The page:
Since the vast majority, if not all of the creatures were released in the tome of horrors line of product, it is perhaps not as surprising as it should be that a lot of the interior art was reused. Most monsters have black and white illustrations done in a manner similar to older edition artwork from the 80s and early 90s, of varying quality. It was mostly pulled over from the tome of horrors releases, and fit into the new format.
I’m not going to go over the monsters individually, since with over two hundred fifty of them we could be here all day. As of this review, it is available on rpgnow as a pdf as well, and the preview allows access to the table of contents, so if you need a quick look to see if any of the monsters jump out at you, you can check it out there. I will say that there’s no split between normal animals and monsters, and there are a few normal animals scattered amongst the pages, just blended in with the rest of the monsters. I should also point out that I believe a few of these monsters were released in core d&d products since, though that number is relatively small. There’s a really good mix of different monster challenge ratings, with monsters available up to CR 20, but the vast majority of them in the CR1-4 range, which is appropriate for the new power layout in 5th edition. Likewise there’s a really good mix among the various monster types, with a slight edge given to the monstrosity type, and only a few giants listed.
The quality of the monsters themselves is, in my opinion, great, but your mileage may vary. They are geared toward an older edition feel, and as a result may be quite challenging for the equivalent challenge rating. There’s a good mix of interesting abilities present among them, that can make for a surprise for people used to the stuff from the core monster manual. There’s more than a few entries that’ll make older players go on a nostalgia trip once they recognize the creature in question.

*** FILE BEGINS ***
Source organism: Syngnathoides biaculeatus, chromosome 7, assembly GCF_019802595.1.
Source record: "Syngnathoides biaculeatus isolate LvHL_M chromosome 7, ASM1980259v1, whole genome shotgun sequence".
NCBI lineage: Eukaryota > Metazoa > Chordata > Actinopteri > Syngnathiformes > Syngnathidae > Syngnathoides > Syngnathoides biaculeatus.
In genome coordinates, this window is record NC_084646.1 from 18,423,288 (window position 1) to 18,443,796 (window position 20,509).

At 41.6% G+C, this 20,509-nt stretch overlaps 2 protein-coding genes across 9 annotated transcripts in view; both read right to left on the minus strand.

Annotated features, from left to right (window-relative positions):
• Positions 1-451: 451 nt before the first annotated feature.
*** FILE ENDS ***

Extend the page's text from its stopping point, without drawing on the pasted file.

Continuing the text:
From a dungeon master perspective, I think it’s well worth the price, especially the cheaper pdf version, for the sheer quantity of monsters available. Another consideration, however, is those who want to reuse monsters in their product. A large number of these monsters are ordinary ‘open game content’, albeit content from an earlier version of the license, and can be reused under the normal licensing restrictions in your products. There are, however, a number of others, taken from the earlier versions of dungeons and dragons, that follow special rules for reuse, including a reference to the original tome of horrors license. And you’ll have to include a special entry for each of those in your legal section. I haven’t really investigated mixing monsters from this ogl content with those from the 5th edition SRD, but it should be possible.
So my final thoughts: If you’re willing to accept that the majority of these are basically updates of monsters that were already printed, and keep an eye out for alternative wording due to the use of an older SRD, then this is a great addition to the library of a DM, especially one who likes older editions and games with a retro feel.The hardcover itself may be a bit iffy to track down, but I for one have already found it well worth the investment. Maybe we’ll see a new version using the modern SRD some day, or another volume with more similar creatures.
For now, I’ll leave it at that. This has been the rpg crawler with Necromancer Games’ Fifth Edition Foes. If you like what you’ve seen, remember to leave a like, comment if you have feedback, and subscribe for more RPG Content. Until next time, take care and good bye!
You can pick it up as a pdf from RPGNow [Affiliate Link]: http://www.rpgnow.com/product/195015/Fifth-Edition-Foes?affiliate_id=902296